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Paul Yu Pin

Wednesday, March 17, 1965

This episode is from the WNYC archives. It may contain language which is no longer politically or socially appropriate.

From card catalog: Archbishop Paul Yu Pin, President of Catholic University, Taiwan, talks about the school; Formosa; problems in SE Asia; and the basic desire of the people of Taiwan to recover mainland China. Questions and answers.


Paul Yu Pin talks about education at his university. One aspiration in Formosa: to return to the mainland of China.


Questions: Problems of sending food to government of China? Chances of return to the mainland in the next 10 years? Nuclear war threatened if US helps with an invasion of mainland China? Stopping progress in China will end the danger of nuclear war with them. Schism between Soviet Union and China? Status of Buddhism and journalism in Taiwan?


Interruption to tell the radio audience goodbye. McGurn introduces head table. Questions continue: What will happen to the economy Formosa (Taiwan) when China comes back together? Remain prosperous. Is the younger generation on the mainland becoming diverted from Communism? Religious liberty decree? Who is winning the ideological war in Southeast Asia? Certainly the free world should win the ideological war.


Audio courtesy of the NYC Municipal Archives WNYC Collection


WNYC archives id: 70933
Municipal archives id: T744

Hosted by:

Barrett McGurn and Jim Sheldon

Contributors:

Bin Yu

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About Overseas Press Club

Comprised of both speeches and question-answer sessions, this news program brings together foreign correspondents and public figures from culture and politics.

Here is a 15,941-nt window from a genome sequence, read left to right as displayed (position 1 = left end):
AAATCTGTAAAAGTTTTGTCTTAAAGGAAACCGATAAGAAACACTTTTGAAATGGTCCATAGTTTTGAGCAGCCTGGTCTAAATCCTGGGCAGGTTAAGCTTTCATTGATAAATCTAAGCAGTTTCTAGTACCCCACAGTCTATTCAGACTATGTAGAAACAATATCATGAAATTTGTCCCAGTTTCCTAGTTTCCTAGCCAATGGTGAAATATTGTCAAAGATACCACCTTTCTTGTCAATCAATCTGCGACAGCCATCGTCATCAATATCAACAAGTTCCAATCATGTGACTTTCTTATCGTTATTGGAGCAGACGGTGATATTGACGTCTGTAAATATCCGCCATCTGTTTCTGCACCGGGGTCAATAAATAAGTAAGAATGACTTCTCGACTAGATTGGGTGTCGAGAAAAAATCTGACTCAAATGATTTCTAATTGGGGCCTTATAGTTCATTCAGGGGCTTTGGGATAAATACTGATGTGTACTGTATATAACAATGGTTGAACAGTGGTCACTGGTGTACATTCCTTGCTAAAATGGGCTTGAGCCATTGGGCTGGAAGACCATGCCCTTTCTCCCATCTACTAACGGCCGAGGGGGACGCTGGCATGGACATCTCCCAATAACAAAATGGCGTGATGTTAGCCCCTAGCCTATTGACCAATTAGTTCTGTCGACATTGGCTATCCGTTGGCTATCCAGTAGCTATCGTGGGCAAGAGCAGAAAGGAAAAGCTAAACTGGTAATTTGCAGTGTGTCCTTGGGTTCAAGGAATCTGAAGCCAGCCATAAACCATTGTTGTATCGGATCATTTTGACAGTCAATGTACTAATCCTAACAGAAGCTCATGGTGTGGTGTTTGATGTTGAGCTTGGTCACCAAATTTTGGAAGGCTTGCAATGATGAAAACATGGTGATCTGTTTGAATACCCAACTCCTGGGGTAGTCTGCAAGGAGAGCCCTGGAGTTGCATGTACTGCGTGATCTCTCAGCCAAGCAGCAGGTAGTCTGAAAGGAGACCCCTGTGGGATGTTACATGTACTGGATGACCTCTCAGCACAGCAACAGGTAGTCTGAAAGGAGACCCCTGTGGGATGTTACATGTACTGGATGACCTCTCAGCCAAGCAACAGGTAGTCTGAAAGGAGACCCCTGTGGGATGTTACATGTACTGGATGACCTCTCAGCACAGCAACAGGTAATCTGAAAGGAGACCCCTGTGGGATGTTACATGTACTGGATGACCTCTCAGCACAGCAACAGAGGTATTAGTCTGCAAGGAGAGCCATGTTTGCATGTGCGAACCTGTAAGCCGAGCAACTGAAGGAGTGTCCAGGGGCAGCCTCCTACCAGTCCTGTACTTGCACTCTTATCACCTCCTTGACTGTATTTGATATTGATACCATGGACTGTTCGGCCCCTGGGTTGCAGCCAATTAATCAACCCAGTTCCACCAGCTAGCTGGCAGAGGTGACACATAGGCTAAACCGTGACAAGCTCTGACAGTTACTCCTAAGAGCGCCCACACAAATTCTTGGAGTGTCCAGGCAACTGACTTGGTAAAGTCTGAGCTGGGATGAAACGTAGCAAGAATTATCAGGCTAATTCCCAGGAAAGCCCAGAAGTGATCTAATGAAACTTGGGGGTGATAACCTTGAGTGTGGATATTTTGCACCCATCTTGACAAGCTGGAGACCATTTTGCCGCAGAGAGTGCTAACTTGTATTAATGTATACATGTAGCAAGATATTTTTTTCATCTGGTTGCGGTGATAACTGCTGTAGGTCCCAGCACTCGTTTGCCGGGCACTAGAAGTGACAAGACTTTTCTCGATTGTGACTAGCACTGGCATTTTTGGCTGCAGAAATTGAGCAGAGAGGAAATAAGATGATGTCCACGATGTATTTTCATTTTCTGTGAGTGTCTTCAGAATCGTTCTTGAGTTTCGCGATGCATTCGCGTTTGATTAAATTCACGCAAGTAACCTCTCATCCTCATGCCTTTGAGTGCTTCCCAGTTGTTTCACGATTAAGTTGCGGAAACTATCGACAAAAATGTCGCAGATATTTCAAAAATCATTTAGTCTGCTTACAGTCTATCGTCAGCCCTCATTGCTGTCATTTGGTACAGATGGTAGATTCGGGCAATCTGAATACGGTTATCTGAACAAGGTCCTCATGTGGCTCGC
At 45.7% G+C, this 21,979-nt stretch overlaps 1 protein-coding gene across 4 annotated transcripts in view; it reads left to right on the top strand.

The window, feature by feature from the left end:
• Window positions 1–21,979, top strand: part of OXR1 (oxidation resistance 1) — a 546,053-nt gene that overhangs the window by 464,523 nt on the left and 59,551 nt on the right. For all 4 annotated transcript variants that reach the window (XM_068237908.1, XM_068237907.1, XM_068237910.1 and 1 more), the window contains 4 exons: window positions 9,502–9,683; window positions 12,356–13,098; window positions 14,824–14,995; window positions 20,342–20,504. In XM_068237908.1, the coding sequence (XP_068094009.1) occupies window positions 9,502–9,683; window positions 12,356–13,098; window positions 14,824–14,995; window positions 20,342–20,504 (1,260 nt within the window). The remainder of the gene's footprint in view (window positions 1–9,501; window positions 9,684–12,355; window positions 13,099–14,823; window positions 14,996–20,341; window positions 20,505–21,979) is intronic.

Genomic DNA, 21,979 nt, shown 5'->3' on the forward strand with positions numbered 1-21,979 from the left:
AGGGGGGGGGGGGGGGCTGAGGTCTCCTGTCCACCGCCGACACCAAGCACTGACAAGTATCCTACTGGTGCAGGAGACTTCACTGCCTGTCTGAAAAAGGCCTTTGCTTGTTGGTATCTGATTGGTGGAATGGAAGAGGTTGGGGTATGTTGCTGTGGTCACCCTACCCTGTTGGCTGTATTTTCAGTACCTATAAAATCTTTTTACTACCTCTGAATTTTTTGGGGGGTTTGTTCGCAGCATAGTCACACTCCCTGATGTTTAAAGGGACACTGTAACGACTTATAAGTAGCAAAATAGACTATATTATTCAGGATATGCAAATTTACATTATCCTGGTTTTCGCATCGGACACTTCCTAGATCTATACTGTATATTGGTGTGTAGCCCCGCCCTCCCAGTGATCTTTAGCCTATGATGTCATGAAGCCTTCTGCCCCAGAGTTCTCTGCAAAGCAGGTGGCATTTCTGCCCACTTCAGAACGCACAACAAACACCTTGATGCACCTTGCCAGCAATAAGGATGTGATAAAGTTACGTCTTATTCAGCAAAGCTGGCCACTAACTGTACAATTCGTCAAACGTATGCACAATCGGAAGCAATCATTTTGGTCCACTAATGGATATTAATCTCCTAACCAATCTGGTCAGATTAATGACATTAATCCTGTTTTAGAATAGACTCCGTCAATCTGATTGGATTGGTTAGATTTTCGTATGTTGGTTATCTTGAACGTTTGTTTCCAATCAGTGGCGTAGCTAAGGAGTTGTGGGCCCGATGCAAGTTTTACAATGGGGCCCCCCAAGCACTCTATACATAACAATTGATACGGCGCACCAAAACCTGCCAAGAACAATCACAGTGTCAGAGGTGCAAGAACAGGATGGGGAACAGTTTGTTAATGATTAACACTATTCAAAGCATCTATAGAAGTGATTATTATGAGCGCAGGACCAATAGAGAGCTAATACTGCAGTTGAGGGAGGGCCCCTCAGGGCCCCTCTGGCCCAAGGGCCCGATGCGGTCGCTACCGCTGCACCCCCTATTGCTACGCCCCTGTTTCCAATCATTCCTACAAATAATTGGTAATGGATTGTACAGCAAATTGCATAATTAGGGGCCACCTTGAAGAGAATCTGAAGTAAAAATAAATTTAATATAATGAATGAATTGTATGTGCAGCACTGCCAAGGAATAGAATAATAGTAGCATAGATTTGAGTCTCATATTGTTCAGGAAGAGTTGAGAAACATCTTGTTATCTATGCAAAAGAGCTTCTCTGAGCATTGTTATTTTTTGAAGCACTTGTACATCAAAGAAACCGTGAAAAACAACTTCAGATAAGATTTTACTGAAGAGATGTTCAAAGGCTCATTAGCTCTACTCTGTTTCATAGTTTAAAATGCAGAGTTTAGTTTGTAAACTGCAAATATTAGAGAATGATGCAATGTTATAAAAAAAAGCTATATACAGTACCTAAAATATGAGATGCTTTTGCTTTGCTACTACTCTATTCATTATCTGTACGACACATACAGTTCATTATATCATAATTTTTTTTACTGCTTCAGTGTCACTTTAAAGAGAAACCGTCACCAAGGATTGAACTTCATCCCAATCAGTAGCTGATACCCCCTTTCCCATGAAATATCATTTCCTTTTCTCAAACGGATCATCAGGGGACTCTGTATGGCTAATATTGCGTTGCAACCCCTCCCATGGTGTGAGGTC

The Overseas Press Club (1940-1967) contains voices from the past that help us understand their time and place in history. What sets these talks apart from others like them is the presence of a live audience of foreign correspondents — reporters with international perspectives and questions. The resulting sessions have a distinctly different dynamic than would those with an audience of American journalists of the period.

Speakers include the German writer Günter Grass talking about his fascination with American prize fighters; a fiery young LeRoi Jones (later known as Amiri Baraka) telling his audience "where it’s at with Mr. Charlie"; James Farmer on the civil rights movement and where it should be going; David Halberstam on the trials of covering the war in Vietnam; Josephine Baker on the focus of her later years, her adopted children; and Herman Kahn on being pushed to the nuclear edge.  Other notable speakers include the actor Alec Guinness, Richard Nixon, and a gaggle of early female pilots competing in the air race known as the Angel Derby. 

With presentations ranging from rambunctious and spirited to contentious and political, this collection provides invaluable access to the language and nomenclature of America's burgeoning global culture.

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